DIY Electric Car Forums banner

1 - 7 of 7 Posts

·
Registered
Joined
·
4 Posts
Discussion Starter · #1 ·
I've been looking around for a while, but haven't seen anything on this yet, so excuse me if I'm asking a redundant question.

I'd like to do an AC system with direct drive on a small truck. If I can drive with a single gear ratio, the drivetrain will only add weight and take up space, so I'd like to mount the motor on top of the axle. Ideally, I'd have the motor driving the ring gear directly, but even if I could have a gearbox driving the axles from where the u-joint connects, I'd be pretty happy. (I'm not a gear head, so I'm not familiar with all the terms).

Has anybody mounted a motor similarly? If so, how did you do it?
 

·
Registered
Joined
·
7,791 Posts
I'd like to do an AC system with direct drive on a small truck. If I can drive with a single gear ratio,
Hi Red,

You are most likely going to need a gear reduction between the motor and axel. Without this, you would need a much larger motor. Even with a gear reduction, without a gear shifting transmission, it is called direct drive. To give you an example, the GM EV-1 electric car was direct drive and had about an 11 to 1 overall reduction from motor to wheel. And the AC motor would max out at 12,000 RPM for a top speed of like 75 mph, IIRC. And GM put this drive system into their S-10EV pick-up trucks which did very well. The Ford Ranger EVs were also direct drive with AC motor.

So, while direct drive and AC motors are possible, you still need more gear reduction than available in the rear end. So, finding a suitable gear reducer becomes a challenge. And most donner cars have a transmission. Most converters just use the free tranny, sometimes leaving it in a single gear.

And then you have to find an AC motor and inverter. If you can put it all together, you'll have a nice set-up. Do your homework first and make sure you'll have enough torque for decent acceleration or hill climbing.

Regards,

major
 

·
Registered
Joined
·
4 Posts
Discussion Starter · #3 ·
That's exactly my point. I should be able to run direct drive on the truck without any probems. I'd like to mount the motor on top of the axle to save space and weight. To get the gear reduction I'll need, I would have a gearbox drive the axle through the rear end gears.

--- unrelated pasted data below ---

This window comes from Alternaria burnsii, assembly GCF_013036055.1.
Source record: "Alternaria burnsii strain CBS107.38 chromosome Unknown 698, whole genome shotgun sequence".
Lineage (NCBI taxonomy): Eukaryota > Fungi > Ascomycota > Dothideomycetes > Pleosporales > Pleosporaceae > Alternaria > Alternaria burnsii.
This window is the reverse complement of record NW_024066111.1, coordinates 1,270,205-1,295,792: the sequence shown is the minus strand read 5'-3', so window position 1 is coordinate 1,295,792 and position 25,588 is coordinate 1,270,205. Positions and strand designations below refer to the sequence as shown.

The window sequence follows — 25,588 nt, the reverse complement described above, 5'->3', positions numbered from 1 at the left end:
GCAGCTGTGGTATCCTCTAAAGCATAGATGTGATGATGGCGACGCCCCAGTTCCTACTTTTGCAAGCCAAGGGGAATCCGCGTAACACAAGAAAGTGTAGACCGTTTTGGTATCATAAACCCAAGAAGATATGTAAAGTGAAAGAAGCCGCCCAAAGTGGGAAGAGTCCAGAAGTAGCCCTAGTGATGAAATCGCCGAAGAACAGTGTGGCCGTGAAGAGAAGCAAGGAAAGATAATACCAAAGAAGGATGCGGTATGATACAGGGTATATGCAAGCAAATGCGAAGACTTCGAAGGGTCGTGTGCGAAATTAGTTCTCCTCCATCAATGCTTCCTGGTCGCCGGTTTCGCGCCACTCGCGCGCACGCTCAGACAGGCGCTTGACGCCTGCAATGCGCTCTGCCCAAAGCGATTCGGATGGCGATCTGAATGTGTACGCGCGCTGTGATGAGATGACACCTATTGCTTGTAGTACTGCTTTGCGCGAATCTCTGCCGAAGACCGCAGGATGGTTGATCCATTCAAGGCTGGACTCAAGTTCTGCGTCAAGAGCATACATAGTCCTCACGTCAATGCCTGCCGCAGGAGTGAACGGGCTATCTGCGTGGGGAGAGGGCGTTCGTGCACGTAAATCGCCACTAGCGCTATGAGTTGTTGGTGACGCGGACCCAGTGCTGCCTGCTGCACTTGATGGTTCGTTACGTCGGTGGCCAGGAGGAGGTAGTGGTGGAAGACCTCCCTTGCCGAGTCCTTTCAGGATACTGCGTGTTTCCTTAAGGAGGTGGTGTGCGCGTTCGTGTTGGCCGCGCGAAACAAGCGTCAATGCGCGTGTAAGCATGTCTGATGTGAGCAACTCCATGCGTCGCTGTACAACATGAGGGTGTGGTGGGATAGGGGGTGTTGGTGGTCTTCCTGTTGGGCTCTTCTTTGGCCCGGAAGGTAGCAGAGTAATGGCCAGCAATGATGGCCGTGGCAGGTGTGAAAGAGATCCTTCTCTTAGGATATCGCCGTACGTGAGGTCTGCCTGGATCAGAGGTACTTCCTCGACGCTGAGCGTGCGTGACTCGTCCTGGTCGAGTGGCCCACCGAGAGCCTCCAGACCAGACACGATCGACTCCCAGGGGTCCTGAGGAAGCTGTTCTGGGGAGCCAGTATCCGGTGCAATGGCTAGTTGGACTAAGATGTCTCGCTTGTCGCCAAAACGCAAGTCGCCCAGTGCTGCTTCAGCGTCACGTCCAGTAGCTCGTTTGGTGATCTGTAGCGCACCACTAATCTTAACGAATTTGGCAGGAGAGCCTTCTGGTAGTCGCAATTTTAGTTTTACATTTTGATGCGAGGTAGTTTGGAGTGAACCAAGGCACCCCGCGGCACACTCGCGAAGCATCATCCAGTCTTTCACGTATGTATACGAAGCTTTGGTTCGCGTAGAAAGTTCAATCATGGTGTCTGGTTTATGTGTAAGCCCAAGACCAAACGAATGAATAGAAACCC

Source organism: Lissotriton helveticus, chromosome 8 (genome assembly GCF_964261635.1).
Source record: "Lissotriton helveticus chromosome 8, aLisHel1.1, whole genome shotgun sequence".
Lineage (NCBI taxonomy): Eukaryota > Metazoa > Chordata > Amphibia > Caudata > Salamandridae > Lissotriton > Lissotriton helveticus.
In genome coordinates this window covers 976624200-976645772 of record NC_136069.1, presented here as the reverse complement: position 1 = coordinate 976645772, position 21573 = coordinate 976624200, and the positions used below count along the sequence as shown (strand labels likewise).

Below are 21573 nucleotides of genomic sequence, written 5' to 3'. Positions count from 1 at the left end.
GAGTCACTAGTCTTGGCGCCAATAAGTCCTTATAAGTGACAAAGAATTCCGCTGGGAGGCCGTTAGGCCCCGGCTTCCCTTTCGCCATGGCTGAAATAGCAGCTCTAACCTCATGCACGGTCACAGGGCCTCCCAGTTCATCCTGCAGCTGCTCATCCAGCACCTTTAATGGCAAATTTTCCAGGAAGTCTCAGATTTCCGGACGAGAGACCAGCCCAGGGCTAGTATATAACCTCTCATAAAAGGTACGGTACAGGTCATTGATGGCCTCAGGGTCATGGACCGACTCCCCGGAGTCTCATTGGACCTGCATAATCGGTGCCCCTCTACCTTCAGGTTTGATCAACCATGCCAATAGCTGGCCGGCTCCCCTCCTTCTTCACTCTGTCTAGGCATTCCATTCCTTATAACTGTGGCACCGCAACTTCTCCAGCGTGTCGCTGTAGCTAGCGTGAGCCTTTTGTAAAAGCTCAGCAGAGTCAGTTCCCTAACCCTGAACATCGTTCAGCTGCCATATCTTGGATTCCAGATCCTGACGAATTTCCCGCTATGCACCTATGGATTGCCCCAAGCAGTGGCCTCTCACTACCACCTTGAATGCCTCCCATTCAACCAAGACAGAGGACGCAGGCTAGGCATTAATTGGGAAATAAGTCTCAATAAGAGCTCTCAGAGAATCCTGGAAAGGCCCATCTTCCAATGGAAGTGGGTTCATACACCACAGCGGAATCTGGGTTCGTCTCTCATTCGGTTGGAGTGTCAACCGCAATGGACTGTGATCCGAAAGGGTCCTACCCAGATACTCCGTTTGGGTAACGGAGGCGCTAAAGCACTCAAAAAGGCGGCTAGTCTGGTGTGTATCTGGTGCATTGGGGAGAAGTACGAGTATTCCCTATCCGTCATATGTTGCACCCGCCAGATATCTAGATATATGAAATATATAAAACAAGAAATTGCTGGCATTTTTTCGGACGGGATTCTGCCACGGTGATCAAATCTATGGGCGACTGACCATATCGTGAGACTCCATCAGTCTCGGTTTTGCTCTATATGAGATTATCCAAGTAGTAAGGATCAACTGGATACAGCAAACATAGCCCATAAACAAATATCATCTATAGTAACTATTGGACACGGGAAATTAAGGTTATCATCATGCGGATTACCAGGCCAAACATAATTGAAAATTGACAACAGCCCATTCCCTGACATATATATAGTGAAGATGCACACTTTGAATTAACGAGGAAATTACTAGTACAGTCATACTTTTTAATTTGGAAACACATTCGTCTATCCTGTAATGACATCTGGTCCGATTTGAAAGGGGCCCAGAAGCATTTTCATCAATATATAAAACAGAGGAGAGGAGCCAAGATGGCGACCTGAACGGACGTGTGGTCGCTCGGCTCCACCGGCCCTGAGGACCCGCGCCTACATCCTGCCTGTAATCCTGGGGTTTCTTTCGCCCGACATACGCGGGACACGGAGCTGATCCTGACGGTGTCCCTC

I'd like to know if anybody here has tried something like this.
Thanks
 

·
Registered
Joined
·
10 Posts
If you mounted the motor "on top" you would have to turn your diff 90 degrees and your pinion bearing would never get lubricated. The motor would have to be in front of the diff.
 

·
Registered
Joined
·
32 Posts
Can it be done? Sure, with the already stated advantages. I do not know if it has been done.

Do you really want to though?

+Upsides:

+ Lower overall weight.

+ Mechanicly simple, straight forward drivetrain.

+Down sides:

- If axle is rotated so pinion is pointed up, then you have lubrication problems, and the fabrication issues related to spring pad mounts or other suspension components needing fabrication.

- If you mount the motor on top of the axle, you will likely have a clearance issue with either the chassis, or the underbody, not an insurmountable problem, but you will have to plan for it.

- If you mount the motor face to face with the axle input, the motor will have a significant moment arm, the cantilevered arrangement will put a lot of stress on the mountings. Axles have rather harsh living conditions, even worse than the transmission, lots of shock, significant g loads, road debris, water, salt, mud, etc, without the option of shrouding that you might otherwise be able to take advantage of.

- The high voltage power cables will be constantly flexed, more like whipped with the normal suspension articulation of the axle.

- You will have to take into consideration almost as many constraints as a wheel motor, though without most of the most expensive considerations.

It would seem that you could get almost all of your design goals with a chassis mounted motor and reletively short drive line. That would allow you to protect the motor, and not have to worry about having high voltage wires so exposed to the elements, road debris and constant flexing.

Just my opinion, your milage may vary.
 

·
Registered
Joined
·
7 Posts
It would seem that you could get almost all of your design goals with a chassis mounted motor and reletively short drive line.
Hello RedBandit: I am doing exactly what Routerman suggests. He makes excellent points, and I would add that having the motor mounted to the axle in any position increases the mass of the axle. This is a bad thing because it changes the suspension characteristics and degrades road-handling.

My approach to the gearing issus is to use a lower-speed motor, such as a four-pole (1800 rpm) or six-pole (1200 rpm). You have to match the motor speed curves to your expected driving needs.
 
1 - 7 of 7 Posts
Top